LBMW Schools Conference Report
Partner and education specialist Alyson Howard recently attend the LBMW Schools Conference - Charities Leading Change sponsored by MHA MacIntyre Hudson and summarises the key points from the day.
Increased spending on education is the root of economic growth, according to Professor Joe Nellis from Cranfield School of Management, and is a key driver in the continuation of the cautious optimism that he and fellow economists hold for the future of the UK economy. That was the core message of a speech given at Charities Leading Change, the LBMW Annual Schools Conference at which MHA MacIntyre Hudson was proud to be a sponsor.
Whilst the impact of Brexit cannot yet be fully known or understood, the UK economy has been achieving modest but steady growth. It should be better, and it feels as though some sort of step change is due in how our economy functions. Prof. Nellis can see that happening in the near future, with more likelihood of a positive correction rather than the negative one we experienced in 2008/9.
What is needed to achieve that step change is greater spending on education so that everyone can better adapt to progressively faster developments in technology. Those born since 2010 (the year the iPad came out) are known as Generation Alpha, and they have been born without fear of, and with an innate comprehension and intuitive capacity for technology and its continuous development. It is an increasing challenge for the rest of us to keep pace sufficiently to be able to direct and develop traditional management techniques and establish core business KPIs, whilst being flexible enough to recognise and encourage new talents and new methodologies as careers become more project based and less linear.
The Community of St Mary the Virgin is an Anglican religious order founded in the mid-19th century to work within education. It is now very different to what it once looked like and its presentation underlined just how important it is for charities to keep their objectives under review and ensure they are moving with the times. The order recognised that change in isolation leads to ever decreasing circles and has effected its development programme through working in partnership with other organisations to achieve modern, realistic and relevant goals. The clear message to charities is reach out, be brave and share. There is strength and opportunity in community.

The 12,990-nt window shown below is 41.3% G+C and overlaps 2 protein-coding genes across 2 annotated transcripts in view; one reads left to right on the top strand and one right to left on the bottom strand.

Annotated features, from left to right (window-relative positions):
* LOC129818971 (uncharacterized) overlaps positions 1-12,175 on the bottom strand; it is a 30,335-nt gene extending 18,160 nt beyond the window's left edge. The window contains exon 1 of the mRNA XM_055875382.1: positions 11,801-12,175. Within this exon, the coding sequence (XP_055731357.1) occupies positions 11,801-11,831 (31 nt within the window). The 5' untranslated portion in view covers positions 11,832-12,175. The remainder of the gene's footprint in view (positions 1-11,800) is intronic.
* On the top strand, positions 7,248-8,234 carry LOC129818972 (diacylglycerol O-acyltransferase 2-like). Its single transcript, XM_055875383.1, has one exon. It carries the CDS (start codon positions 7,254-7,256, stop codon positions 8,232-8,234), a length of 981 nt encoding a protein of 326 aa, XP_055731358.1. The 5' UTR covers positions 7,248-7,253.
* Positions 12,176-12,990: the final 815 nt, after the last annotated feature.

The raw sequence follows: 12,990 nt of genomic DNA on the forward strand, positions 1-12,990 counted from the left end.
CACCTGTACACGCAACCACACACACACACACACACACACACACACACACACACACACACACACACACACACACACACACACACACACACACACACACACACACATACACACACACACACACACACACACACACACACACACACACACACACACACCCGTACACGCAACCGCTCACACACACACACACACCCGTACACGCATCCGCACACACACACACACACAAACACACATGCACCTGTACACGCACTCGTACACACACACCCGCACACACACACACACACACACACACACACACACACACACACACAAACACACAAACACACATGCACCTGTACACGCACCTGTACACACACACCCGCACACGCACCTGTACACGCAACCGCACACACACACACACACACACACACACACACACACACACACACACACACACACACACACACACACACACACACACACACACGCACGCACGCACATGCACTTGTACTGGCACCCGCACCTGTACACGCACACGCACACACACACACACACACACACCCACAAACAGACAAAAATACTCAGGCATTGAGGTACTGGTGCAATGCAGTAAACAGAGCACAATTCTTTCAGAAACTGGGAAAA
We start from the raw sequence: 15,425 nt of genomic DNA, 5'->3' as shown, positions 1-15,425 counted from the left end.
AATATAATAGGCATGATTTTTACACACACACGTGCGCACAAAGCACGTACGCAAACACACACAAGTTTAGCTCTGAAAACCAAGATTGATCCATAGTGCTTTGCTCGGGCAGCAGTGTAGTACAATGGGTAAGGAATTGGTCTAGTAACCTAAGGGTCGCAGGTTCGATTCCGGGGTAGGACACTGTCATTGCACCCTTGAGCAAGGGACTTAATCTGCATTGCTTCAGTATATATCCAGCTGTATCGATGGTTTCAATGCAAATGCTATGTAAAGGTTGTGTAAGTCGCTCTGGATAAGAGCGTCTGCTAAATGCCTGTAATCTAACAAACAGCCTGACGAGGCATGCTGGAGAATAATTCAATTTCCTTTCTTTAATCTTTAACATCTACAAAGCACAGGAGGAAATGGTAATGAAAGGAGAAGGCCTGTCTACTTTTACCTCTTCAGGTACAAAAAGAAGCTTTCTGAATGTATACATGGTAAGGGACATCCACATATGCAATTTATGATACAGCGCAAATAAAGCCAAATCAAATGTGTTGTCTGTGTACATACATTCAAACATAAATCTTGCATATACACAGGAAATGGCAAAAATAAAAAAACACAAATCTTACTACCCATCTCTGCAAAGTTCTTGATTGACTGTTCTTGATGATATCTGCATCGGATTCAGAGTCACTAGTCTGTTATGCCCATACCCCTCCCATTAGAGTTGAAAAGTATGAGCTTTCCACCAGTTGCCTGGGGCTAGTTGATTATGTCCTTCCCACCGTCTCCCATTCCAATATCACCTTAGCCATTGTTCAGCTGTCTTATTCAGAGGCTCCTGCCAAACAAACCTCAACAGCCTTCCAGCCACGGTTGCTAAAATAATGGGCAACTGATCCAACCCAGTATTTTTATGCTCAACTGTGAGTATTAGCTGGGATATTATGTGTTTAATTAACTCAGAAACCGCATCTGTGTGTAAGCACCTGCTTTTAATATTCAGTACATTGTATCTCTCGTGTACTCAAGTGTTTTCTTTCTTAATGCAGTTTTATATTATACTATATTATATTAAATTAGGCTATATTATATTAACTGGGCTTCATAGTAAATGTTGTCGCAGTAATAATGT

Safeguarding was a topic raised by Jane Grenfall, who has recently joined LBMW from the Charity Commission following the recent significant press coverage of failings at some major charities undertaking relief work. It is a prime example of how something can emerge completely from left-field and leave an unprepared Charity struggling to cope. Whilst Business Continuity, Risk Registration and Disaster Planning can appear an overhead to everyday business, they all help to focus on key areas and what could happen if something went wrong. The admin is worth it to mitigate an unlikely event.
Jane also struck a note of caution for the Conference by raising the spectre of the first charity pushed into insolvency by a pension fund deficit, potentially opening the flood-gates to many similar cases. Understanding the structure and legal position of a Charity and taking some potentially strong lines on the more corporate issues in order to safeguard the future are all important issues upon which Jane would focus attention.
Clifford Woodruffe of LBMW then reported on the recent Durand Academy case in the High Court where the Academy managed to overturn an adverse Ofsted inspection report. The Court found that the complaint procedures inherent in the Ofsted practice were so unfair as to invalidate the entire process. Whilst the Department for Education may yet appeal, the entire affair has drawn attention to the fact that whilst you don’t have to have a complaints procedure, if you do have one it must be fair. It will be interesting to see how that situation develops.
Subsequent presentations drew the conference’s attention to the importance of being bold in taking our educational and charitable businesses forward particularly in an ever-regulated environment that is soon imposing GDPR. In an economy that needs education to drive it to increased productivity, something that has slowed over the last ten years, we are not perhaps spending as much as we should be and it is the third sector that is taking on the challenge to filling those gaps.
Clearly there are a lot of issues upon which we need to focus. Most of the advice at the conference had at least one element of reaching out to different organisations, both those experiencing similar situations, perhaps to benchmark, maybe to effect collaborative solutions, and also to professionals like ourselves who can play an important part in helping solve short term issues and guard against the development of long-term or structural difficulties.